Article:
Grants encourage development of antibiotic alternatives
The National Institute of Allergy and Infectious Diseases (NIAID) announced in January that it is funding 24 research projects, to the tune of about $5 million, to develop non-traditional therapeutics for bacterial infections. The aim is to find new therapeutic options to help combat drug-resistant bacteria and the growing antibiotic resistance health threat, according to a National Institutes of Health press release.
“These new NIAID grants will provide funding to researchers developing unique, non-traditional therapies that could complement or even replace currently available antibiotics that are losing effectiveness,” NIAID Director Anthony S. Fauci, M.D., said in the release.
Included under the umbrella of non-traditional therapeutic options are antibacterial treatments that work differently than antibiotics—typically targeting one or more essential pathways to destroy or inhibit bacteria types’ growth. Examples include therapeutic bacteria, which uses good bacteria found in or added to the human microbiome to target or control the growth of harmful bacteria; bacteriophage, or phage therapy, which uses viruses that affect only bacteria to reduce or eliminate bacteria; adding decoy targets to prevent bacterial pathogens from producing disease; enhancing human immune responses to pathogens; and developing drugs that incapacitate the pathogen’s ability to adapt and compete, according to NIAID.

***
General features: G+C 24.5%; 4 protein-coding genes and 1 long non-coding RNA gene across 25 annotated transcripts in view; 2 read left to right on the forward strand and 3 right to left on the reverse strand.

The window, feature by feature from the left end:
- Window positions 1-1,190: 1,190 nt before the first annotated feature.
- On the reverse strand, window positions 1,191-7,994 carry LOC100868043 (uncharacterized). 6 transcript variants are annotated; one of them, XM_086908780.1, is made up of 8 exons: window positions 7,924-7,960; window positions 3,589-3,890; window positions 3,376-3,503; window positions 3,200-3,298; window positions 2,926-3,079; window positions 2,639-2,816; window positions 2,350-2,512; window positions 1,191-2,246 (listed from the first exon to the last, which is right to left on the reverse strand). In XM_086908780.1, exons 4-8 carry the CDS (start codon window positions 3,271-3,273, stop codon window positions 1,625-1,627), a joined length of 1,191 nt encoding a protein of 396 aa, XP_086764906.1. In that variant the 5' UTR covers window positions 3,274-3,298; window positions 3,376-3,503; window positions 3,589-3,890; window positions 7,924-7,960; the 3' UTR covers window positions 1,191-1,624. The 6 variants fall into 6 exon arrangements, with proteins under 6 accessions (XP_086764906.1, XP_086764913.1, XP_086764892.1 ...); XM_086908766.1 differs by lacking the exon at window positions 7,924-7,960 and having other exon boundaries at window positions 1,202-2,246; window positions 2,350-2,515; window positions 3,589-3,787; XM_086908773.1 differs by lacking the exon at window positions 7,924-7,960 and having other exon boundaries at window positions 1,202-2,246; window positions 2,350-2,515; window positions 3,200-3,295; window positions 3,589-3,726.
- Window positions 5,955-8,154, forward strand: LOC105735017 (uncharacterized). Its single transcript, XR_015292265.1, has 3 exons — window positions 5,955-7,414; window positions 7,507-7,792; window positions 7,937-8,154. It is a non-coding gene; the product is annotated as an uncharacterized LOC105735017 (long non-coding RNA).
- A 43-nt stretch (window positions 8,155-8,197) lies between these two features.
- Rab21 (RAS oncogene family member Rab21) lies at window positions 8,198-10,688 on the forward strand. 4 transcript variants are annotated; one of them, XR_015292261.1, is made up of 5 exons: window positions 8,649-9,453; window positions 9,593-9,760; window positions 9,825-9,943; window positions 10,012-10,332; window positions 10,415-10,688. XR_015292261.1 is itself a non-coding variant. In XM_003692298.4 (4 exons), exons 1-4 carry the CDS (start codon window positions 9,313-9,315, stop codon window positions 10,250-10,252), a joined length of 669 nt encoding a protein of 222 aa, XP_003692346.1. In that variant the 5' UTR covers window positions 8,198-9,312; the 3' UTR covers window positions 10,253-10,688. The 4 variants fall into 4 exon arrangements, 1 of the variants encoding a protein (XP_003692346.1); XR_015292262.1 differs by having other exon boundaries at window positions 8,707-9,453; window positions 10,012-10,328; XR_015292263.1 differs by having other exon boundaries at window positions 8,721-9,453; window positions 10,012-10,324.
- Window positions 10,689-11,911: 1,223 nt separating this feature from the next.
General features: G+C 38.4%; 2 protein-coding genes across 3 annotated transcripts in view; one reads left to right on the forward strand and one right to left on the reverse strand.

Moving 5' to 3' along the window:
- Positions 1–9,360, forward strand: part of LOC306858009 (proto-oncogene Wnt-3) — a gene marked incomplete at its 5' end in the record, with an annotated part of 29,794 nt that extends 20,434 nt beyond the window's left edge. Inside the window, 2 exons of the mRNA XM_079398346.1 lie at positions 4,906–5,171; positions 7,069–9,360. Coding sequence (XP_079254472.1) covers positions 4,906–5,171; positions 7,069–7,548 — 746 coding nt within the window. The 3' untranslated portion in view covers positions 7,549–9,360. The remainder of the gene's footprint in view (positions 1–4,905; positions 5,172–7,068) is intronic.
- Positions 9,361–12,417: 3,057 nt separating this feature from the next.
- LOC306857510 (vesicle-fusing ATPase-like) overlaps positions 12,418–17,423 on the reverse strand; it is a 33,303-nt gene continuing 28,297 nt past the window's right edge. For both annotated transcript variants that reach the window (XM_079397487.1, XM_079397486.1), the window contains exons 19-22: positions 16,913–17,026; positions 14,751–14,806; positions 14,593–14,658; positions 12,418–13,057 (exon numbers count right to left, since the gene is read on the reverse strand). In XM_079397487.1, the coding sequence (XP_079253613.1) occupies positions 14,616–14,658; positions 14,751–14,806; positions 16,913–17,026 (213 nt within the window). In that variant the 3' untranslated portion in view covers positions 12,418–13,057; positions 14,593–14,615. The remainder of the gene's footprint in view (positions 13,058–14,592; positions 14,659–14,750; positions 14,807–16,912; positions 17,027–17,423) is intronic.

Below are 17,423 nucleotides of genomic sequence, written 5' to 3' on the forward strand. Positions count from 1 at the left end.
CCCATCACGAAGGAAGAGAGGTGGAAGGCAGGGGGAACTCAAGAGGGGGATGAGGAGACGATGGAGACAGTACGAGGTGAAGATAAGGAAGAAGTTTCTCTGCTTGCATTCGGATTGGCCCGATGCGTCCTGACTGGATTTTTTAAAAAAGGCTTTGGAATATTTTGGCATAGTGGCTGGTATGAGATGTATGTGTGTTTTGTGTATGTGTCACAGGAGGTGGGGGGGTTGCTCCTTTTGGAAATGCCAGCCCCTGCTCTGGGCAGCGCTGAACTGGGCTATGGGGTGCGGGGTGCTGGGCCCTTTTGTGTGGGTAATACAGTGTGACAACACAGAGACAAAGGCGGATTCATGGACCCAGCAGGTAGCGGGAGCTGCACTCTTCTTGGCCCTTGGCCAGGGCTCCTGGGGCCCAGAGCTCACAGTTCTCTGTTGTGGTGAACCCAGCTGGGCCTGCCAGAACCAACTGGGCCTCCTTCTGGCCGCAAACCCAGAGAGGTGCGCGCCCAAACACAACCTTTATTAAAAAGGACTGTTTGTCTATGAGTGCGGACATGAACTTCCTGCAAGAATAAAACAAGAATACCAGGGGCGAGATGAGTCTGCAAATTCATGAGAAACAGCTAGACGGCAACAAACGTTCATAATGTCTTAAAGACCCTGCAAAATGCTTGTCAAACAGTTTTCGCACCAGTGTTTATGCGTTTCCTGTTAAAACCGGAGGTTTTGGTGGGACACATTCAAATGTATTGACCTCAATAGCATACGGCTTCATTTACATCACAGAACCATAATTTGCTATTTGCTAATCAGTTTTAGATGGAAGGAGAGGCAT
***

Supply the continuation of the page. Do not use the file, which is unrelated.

Among the innovation grants that might interest dermatologists: Indiana University and Purdue University at Indianapolis researchers received funding for their project “Development of Anti-Virulence Drugs by Targeting the SaeRS Two-Component System of Staphylococcus Aureus”; Synthetic Genomics Vaccines, Inc., will pursue the study called “Towards the Development of Engineered Phage Therapeutics Against Multidrug-Resistant Pathogens”; and University of Colorado researchers now have funding for the project “Development of Novel Resistance-Modifying Agents for Methicillin-Resistant Staphylococcus Aureus (MRSA).”
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Brad Spellberg, M.D., professor of clinical medicine, Keck School of Medicine, University of Southern California, Los Angeles, said any impact from these studies on physicians who prescribe antibiotics is far out.